Haryana: Plea alleges women have limited access to contraceptive, govt asked to reply
A court on Friday asked the Centre and the Haryana government to respond within a month to a petition alleging the state's health policy and programmes discriminate against women by limiting information and access to modern contraceptives.india Updated: Jan 25, 2014 20:13 IST
A court on Friday asked the Centre and the Haryana government to respond within a month to a petition alleging the state's health policy and programmes discriminate against women by limiting information and access to modern contraceptives.
A division bench of the Punjab and Haryana high court comprising Chief Justice Sanjay Kishan Kaul and Justice Arun Palli delivered the order on a public interest litigation (PIL) filed by non-governmental organisation (NGO) Himmat Mahila Samooh, which works for women's empowerment.
The petitioner has alleged the Haryana government had failed to provide women with proper access to reproductive health care facilities as well as adequate and correct information about contraceptives in violation of the National Rural Health Mission (NRHM) guidelines.
"Denying women access to a full range of modern contraceptives is just another example of how the Haryana government systematically discriminates against and disempowers women in the state," said Payal Shah, senior legal advisor at the Center for Reproductive Rights, which helped the NGO file the petition.
The petitioner has submitted that inadequacy of such facilities leads to mental and physical anguish with unwanted pregnancy and increases the need for unsafe abortion. Veena Kumari, the petitioner's advocate, has argued that according to a law school survey launched in 2013 in Haryana, nearly 86 % of unmarried women said they did not know about modern contraceptive options.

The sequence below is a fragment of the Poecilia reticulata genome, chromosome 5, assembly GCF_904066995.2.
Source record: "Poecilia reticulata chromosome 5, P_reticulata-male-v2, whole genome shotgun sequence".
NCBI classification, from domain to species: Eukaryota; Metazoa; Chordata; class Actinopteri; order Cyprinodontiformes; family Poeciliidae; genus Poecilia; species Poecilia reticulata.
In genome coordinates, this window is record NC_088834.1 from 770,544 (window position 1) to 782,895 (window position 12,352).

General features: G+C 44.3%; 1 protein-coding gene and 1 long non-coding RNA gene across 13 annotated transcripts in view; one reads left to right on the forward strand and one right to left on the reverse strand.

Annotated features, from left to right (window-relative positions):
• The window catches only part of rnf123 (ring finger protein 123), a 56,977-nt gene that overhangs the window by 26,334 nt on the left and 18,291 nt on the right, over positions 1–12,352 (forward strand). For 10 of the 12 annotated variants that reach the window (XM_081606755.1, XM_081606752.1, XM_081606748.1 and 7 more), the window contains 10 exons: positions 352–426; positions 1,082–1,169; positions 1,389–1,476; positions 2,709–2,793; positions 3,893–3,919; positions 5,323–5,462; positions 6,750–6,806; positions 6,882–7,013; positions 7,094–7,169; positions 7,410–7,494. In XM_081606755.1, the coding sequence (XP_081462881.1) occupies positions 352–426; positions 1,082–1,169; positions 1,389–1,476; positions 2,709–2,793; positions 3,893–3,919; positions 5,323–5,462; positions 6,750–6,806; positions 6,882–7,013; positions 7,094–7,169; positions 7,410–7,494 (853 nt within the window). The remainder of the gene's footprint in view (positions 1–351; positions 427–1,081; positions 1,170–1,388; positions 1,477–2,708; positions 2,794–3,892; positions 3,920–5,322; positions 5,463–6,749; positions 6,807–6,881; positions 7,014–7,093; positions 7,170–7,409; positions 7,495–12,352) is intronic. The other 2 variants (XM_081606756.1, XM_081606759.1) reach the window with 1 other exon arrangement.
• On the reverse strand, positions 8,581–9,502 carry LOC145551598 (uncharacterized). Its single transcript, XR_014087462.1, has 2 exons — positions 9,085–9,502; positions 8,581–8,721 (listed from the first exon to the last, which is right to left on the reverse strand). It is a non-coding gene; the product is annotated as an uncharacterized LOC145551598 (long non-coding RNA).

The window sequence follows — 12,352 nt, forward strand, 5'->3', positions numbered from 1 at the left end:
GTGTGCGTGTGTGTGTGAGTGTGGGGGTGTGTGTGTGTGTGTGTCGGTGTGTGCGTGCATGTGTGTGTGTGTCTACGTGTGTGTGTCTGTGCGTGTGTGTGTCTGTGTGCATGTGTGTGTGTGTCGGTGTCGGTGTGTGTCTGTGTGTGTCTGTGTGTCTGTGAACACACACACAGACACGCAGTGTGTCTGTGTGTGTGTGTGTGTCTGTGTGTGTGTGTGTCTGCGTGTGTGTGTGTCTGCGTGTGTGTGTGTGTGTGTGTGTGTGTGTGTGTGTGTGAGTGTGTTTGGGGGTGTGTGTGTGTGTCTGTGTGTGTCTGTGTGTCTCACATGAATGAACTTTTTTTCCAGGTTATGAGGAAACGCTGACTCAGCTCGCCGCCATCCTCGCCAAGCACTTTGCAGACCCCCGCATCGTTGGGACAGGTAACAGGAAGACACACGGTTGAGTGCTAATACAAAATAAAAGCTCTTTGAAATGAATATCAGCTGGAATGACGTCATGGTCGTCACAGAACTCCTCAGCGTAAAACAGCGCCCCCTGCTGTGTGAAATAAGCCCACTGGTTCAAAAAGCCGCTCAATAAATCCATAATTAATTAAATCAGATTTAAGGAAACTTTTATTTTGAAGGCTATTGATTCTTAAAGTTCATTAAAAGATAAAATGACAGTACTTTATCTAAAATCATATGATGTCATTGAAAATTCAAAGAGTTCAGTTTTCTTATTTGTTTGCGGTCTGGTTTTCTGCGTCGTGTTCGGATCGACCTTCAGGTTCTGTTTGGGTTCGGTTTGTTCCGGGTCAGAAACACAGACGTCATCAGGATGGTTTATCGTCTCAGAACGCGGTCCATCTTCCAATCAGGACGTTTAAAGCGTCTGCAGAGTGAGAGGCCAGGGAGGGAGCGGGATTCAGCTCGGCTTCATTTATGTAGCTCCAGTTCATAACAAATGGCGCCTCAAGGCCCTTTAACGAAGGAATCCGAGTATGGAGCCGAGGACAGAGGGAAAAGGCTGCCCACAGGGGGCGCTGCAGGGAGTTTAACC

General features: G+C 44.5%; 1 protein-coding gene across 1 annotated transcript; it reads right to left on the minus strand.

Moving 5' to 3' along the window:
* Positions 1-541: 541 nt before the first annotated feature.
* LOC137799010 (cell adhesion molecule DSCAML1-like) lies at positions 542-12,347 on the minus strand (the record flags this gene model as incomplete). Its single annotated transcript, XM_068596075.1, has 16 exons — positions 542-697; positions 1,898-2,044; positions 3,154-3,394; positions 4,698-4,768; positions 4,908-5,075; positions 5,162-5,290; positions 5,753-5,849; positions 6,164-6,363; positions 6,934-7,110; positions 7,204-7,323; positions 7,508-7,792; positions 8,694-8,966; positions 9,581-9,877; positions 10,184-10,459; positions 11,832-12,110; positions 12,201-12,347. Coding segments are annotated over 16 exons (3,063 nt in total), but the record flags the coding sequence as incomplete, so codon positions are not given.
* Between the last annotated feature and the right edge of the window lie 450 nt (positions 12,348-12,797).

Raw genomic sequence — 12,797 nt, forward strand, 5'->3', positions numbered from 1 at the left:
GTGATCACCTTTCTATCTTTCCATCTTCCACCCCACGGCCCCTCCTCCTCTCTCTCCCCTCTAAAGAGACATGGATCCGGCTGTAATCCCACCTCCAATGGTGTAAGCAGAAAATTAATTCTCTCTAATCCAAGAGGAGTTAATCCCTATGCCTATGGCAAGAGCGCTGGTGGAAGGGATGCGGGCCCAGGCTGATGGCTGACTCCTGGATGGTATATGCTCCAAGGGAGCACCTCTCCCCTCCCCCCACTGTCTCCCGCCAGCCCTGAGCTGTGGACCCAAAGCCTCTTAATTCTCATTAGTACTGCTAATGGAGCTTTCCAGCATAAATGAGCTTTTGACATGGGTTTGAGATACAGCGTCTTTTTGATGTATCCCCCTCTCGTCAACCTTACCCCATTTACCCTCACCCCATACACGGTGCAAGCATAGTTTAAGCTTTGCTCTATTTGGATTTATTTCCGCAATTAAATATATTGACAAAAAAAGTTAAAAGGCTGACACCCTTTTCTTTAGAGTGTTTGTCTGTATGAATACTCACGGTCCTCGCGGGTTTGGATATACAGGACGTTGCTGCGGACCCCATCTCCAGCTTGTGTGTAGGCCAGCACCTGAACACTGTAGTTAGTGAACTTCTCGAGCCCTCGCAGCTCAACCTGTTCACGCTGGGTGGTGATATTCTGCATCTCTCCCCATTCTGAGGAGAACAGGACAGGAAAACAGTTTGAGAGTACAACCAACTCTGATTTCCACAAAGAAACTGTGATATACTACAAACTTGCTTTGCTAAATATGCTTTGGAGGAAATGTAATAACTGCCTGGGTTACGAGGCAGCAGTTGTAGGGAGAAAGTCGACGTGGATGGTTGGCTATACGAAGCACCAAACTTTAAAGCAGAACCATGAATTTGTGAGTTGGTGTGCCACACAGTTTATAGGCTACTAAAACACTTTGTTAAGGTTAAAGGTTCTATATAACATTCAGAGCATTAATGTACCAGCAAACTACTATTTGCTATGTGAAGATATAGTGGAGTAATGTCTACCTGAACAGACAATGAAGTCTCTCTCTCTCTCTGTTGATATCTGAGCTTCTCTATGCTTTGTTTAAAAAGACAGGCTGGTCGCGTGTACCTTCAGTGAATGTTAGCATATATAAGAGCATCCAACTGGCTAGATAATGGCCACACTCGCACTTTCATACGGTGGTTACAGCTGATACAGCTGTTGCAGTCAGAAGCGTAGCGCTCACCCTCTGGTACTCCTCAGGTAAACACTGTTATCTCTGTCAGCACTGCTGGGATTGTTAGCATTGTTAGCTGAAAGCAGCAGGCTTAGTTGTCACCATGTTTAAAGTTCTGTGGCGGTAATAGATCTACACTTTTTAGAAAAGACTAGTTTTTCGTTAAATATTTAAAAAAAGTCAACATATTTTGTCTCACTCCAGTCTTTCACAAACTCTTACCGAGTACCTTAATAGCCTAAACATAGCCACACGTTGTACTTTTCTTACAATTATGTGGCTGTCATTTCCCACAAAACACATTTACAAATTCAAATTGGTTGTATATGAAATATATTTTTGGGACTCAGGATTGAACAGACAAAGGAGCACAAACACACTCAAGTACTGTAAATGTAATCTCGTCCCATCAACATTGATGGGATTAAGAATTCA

The court observed "the petitioner has sought to raise an important issue of adequate healthcare facilities for family control". It directed the Centre and the Haryana government to "take a considered decision."
"Inadequate access to modern contraceptives... is a human rights violation, and part of the continuum of indignities women in Haryana experience from birth," said Colin Gonsalves, founder of the Human Rights Law Network, another body that helped the NGO in the legal proceedings.
The petition comes against the backdrop of Khap panchayat diktats and honour killings bringing women's rights violation issues to the centre stage in Haryana over the past few years.
"Women worldwide have a fundamental right to decide if and when to have children, and access to the information and means to do so," added Gonsalves, a senior advocate of the Supreme Court.
The petition has also sought that public health facilities be equipped with adequate stock of contraception, and counselling sessions be carried out at anganwadi centres, primary health centres and community health centres.
It has also stressed the need for opening adolescent-friendly clinics, commencing community outreach programmes and forming a committee of civil society members to monitor and submit quarterly status report on such policies.